The (Zimbabwean) Dollar – The Point of No Return
By John Lee, CFA
Last week, Zimbabwe slashed 12 zeros from its currency as hyperinflation continued to erode its value, the country’s central bank announced in late January.
The government instituted price cuts to arrest inflation. As time went by, it became apparent the forced price cuts cause bare shelves in shops and many businesses closing .
“Even in the face of current economic and political challenges confronting the economy, the Zimbabwe dollar ought to and must remain the nation’s currency, so as to safeguard our national identity and sovereignty… Our national currency is a fundamental economic pillar of our sovereignty,” said Gideon Gono, governor of the Reserve Bank of Zimbabwe .
Gono has sent in the police to arrest businessmen for failing to reduce their prices. On one occasion, he personally visited shop owners in Harare to demand they lower prices. Despite these efforts, inflation in Zimbabwe remains the world’s highest.
“Accordingly, therefore, this monetary policy statement unveils yet another necessary program of revaluing our local currency, through the removal of 12 zeros with immediate effect.”
The move means that 1 trillion in Zimbabwe dollars now will be equivalent to one Zimbabwe dollar.
A selection of Zimbabwe Reserve Bank bearer cheques printed between July 2007 to July 2008 (now expired) that illustrate the hyperinflation rate in Zimbabwe .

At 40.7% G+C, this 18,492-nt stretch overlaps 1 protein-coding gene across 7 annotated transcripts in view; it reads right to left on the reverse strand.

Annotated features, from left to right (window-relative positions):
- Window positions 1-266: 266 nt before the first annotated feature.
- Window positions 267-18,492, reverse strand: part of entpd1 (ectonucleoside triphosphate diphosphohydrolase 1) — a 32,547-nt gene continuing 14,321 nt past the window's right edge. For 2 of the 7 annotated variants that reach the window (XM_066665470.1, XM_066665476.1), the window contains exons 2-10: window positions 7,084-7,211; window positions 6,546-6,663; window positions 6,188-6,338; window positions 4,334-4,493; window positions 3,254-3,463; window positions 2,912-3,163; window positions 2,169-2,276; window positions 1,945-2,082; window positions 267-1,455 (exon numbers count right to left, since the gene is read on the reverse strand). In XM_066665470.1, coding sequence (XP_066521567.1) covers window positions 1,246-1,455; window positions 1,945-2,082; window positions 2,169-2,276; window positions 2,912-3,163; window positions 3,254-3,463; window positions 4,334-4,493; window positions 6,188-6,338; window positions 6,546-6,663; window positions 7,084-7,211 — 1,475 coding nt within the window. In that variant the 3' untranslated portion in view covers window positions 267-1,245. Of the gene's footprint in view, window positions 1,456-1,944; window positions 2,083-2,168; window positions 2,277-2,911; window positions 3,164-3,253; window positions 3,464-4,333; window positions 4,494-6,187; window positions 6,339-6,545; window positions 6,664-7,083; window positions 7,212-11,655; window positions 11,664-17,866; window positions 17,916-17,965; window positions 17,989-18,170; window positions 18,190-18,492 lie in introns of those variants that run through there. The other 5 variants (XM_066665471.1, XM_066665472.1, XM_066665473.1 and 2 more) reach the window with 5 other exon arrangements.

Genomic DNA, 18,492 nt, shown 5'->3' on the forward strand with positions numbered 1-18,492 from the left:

Zimbabwe Money supply (2006-2008)
Gono has printed enormous quantities of money against the advice of economists, but with full support from Robert Mugabe. As predicted by the textbook quantity theory of money, this practice has devalued the Zimbabwean dollar and caused hyperinflation.
On 16 February 2006, Gideon Gono, announced that the government had printed ZW$20.5 trillion in order to buy foreign currency to pay off IMF arrears. In early May 2006, Zimbabwe ‘s government announced that they would produce another ZW$60 trillion. The additional currency was required to finance the recent 300% salary increase for soldiers and policemen and 200% increase for other civil servants. The money was not budgeted for the current fiscal year, and the government did not say where it would come from. On 29 May, Reserve Bank officials told IRIN that plans to print about ZW$60 trillion (about US$592.9 million at official rates) were briefly delayed after the government failed to secure foreign currency to buy ink and special paper for printing money.
In late August 2006, 3 zeros were chopped off the old currency to form the new dollar. I t was reported that about ZW$10 trillion old dollars (22% of the money supply) had not been exchanged for revalued dollars.
On 27 June 2007, it was announced that central bank governor Gideon Gono had been ordered by President Robert Mugabe to print an additional ZWD$1 trillion to cater for civil servants’ and soldiers’ salaries that were hiked by 600% and 900% respectively.
On 28 July 2007, it was reported that Mugabe has said that Zimbabwe will go on printing money if there is not enough for underfunded municipal projects .
On 3 September 2007, it was reported that that the black market in Zimbabwe is once again booming despite price controls. People who previously were employed for a paltry US$11 (ZW$2 Million) a month are now able to turn as much as US$166 (ZW$30 Million) just through black market trading.
On 24 November 2007, it was reported that money supply was now $58 trillion revalued Zimbabwean dollars (ZWD) ($41 million US at parallel rates). However, Zimbabwe banks could only account for $1 to $2 trillion of those dollars, meaning that members of the public were holding $56 to $57 trillion in cash.